“I was quite aware that it was an act of misconduct as per conduct rules, but I was forced to do it for getting some solace from the intense agony and tormenting helplessness felt by me in those days, having failed to do anything, due to legal constraints, to contain and control violence against hundreds of innocents….”
Sreekumar notes that among the officers who kept silent on the 2002 riots were six IAS and seven IPS Muslim officers from Gujarat. According to him, two Muslim officers, including a commandant, even defied his “written orders” to give shelter to 500 Muslims from Naroda Patiya on the state reserve police (SRP) premises.
“… consequently, they had become victims of riots… Most of the 96 people killed in the evening in Naroda Patiya were reportedly from this group of Muslims… No action was initiated for defying written order of ADGP (AU) and no report was made.”
Sreekumar, who retired in 2007, works with victims of human rights violations and joined the Aam Aadmi Party last year. He resigned from its primary membership recently after the CBI raid against Delhi CM Arvind Kejriwal’s trusted bureaucrat Rajendra Kumar.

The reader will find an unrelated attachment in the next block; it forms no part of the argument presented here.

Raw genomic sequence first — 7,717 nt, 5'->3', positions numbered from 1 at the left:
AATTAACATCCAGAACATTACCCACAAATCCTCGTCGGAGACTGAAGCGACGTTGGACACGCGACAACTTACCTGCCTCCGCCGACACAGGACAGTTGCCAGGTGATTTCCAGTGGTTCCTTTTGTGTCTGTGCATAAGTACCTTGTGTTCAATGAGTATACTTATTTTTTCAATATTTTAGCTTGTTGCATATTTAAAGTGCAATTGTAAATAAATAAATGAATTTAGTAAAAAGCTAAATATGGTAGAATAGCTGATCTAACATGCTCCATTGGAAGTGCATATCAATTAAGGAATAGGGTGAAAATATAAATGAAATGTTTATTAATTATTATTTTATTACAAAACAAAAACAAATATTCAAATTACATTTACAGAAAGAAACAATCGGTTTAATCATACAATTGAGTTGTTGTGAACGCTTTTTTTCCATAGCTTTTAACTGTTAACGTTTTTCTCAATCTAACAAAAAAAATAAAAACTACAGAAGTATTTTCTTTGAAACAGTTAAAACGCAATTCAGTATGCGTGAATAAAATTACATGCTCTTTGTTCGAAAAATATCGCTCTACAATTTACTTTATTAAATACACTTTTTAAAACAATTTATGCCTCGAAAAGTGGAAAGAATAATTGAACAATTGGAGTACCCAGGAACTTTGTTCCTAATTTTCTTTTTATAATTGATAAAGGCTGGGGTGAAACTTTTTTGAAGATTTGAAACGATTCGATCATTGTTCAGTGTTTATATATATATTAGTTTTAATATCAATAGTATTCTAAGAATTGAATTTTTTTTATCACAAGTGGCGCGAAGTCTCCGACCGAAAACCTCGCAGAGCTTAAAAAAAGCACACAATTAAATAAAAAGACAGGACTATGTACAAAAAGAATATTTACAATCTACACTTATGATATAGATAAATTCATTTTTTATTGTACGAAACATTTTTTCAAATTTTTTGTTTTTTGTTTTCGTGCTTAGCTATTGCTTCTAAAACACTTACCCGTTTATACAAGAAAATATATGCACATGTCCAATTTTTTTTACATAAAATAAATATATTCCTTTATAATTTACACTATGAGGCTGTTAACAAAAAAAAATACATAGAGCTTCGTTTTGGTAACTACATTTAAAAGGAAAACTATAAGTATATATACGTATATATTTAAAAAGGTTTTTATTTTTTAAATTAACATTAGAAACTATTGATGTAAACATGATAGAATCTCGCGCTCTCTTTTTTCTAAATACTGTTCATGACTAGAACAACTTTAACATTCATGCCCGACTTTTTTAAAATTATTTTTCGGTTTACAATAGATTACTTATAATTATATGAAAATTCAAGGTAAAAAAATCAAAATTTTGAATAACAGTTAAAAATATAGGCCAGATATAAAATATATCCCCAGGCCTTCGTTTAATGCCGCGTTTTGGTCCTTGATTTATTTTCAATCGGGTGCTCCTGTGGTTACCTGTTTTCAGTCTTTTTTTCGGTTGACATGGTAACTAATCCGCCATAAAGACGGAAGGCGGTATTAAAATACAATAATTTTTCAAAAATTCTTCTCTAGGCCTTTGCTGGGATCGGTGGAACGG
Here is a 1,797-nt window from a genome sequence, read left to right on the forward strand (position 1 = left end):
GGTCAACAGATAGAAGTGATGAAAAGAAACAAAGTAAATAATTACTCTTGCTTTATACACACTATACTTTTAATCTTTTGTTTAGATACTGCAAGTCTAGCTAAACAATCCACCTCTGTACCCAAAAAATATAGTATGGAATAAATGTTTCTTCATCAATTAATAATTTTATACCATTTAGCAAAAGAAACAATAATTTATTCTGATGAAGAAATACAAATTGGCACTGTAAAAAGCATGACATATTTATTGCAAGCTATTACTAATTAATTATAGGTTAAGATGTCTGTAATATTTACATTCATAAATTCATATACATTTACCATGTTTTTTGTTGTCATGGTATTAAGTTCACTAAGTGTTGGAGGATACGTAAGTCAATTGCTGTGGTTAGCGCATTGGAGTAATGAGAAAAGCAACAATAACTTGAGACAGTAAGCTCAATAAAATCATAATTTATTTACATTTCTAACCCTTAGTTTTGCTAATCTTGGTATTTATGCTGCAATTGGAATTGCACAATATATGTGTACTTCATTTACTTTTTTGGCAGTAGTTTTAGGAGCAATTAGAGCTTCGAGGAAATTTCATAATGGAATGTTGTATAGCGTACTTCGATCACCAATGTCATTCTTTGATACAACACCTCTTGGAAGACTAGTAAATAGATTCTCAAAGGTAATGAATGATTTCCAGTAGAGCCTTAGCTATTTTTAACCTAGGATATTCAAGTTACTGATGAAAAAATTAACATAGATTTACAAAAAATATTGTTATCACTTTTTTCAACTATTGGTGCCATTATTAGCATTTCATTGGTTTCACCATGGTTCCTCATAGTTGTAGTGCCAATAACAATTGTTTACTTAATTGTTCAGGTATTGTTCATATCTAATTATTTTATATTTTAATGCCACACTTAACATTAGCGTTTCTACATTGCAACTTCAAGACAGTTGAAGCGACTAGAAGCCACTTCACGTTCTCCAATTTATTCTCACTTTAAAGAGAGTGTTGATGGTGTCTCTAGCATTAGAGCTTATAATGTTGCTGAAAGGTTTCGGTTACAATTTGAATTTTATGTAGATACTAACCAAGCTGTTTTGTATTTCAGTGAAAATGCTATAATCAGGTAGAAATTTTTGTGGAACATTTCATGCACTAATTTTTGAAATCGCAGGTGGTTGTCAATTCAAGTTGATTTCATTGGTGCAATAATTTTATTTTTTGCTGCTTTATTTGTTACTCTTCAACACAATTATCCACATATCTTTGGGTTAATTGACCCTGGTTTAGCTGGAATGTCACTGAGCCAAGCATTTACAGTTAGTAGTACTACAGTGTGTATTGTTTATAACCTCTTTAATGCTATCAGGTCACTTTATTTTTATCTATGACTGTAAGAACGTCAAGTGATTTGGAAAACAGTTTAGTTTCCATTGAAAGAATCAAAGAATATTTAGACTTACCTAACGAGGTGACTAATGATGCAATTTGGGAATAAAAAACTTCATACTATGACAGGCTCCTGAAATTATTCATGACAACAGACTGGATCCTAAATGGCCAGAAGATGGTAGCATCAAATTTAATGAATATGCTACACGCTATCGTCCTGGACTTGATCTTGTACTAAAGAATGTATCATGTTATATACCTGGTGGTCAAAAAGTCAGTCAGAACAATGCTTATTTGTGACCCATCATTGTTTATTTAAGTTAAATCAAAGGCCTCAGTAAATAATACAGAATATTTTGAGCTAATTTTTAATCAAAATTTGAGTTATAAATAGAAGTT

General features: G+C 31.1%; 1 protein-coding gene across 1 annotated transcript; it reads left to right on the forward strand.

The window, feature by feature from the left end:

Who is R B Sreekumar?
* Sreekumar’s first confrontation with the then Narendra Modi government was when he presented a report before then Chief Election Commissioner J M Lyngdoh on August 9, 2002, stating that 154 of 182 constituencies had been affected by the riots and over one lakh people had been disenfranchised because of displacement, countering the government claims that the situation was peaceful enough to hold early polls.
* Sreekumar was asked for an explanation by the state government following a report by him saying controversial IPS officer D G Vanzara had planted weapons on some Muslims ahead of the rath yatra of 2002.
* Sreekumar was transferred out of CID (intelligence) soon after he sent a report on “communal overtones” in Modi’s speech during the Gaurav Yatra, to the National Commission for Minorities, in September 2002.
* Following the submission of nine affidavits by him and his cross-examination before the Nanavati-Mehta commission in 2004, Sreekumar was superseded in 2005. The reason cited was a criminal case of 1987 pending against him.